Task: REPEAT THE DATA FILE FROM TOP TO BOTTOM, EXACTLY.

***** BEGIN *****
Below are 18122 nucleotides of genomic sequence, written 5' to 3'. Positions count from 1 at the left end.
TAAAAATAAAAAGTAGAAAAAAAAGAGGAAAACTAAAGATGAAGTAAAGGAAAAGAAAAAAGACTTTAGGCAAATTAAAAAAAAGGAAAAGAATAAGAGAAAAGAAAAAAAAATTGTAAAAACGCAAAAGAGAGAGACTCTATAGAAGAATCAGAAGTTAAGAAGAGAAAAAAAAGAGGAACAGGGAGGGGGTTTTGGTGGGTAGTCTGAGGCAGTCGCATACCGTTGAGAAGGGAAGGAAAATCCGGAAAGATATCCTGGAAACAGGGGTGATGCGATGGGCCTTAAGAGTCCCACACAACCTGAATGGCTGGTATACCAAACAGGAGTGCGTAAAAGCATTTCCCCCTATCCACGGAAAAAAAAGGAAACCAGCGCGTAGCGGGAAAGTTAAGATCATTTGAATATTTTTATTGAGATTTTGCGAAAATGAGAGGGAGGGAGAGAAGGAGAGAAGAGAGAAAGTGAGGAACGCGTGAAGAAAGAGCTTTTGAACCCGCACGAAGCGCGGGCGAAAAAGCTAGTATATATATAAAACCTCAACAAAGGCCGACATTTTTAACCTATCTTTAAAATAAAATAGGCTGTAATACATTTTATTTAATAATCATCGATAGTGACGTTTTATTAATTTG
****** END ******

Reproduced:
Below are 18122 nucleotides of genomic sequence, written 5' to 3'. Positions count from 1 at the left end.
TAAAAATAAAAAGTAGAAAAAAAAGAGGAAAACTAAAGATGAAGTAAAGGAAAAGAAAAAAGACTTTAGGCAAATTAAAAAAAAGGAAAAGAATAAGAGAAAAGAAAAAAAAATTGTAAAAACGCAAAAGAGAGAGACTCTATAGAAGAATCAGAAGTTAAGAAGAGAAAAAAAAGAGGAACAGGGAGGGGGTTTTGGTGGGTAGTCTGAGGCAGTCGCATACCGTTGAGAAGGGAAGGAAAATCCGGAAAGATATCCTGGAAACAGGGGTGATGCGATGGGCCTTAAGAGTCCCACACAACCTGAATGGCTGGTATACCAAACAGGAGTGCGTAAAAGCATTTCCCCCTATCCACGGAAAAAAAAGGAAACCAGCGCGTAGCGGGAAAGTTAAGATCATTTGAATATTTTTATTGAGATTTTGCGAAAATGAGAGGGAGGGAGAGAAGGAGAGAAGAGAGAAAGTGAGGAACGCGTGAAGAAAGAGCTTTTGAACCCGCACGAAGCGCGGGCGAAAAAGCTAGTATATATATAAAACCTCAACAAAGGCCGACATTTTTAACCTATCTTTAAAATAAAATAGGCTGTAATACATTTTATTTAATAATCATCGATAGTGACGTTTTATTAATTTG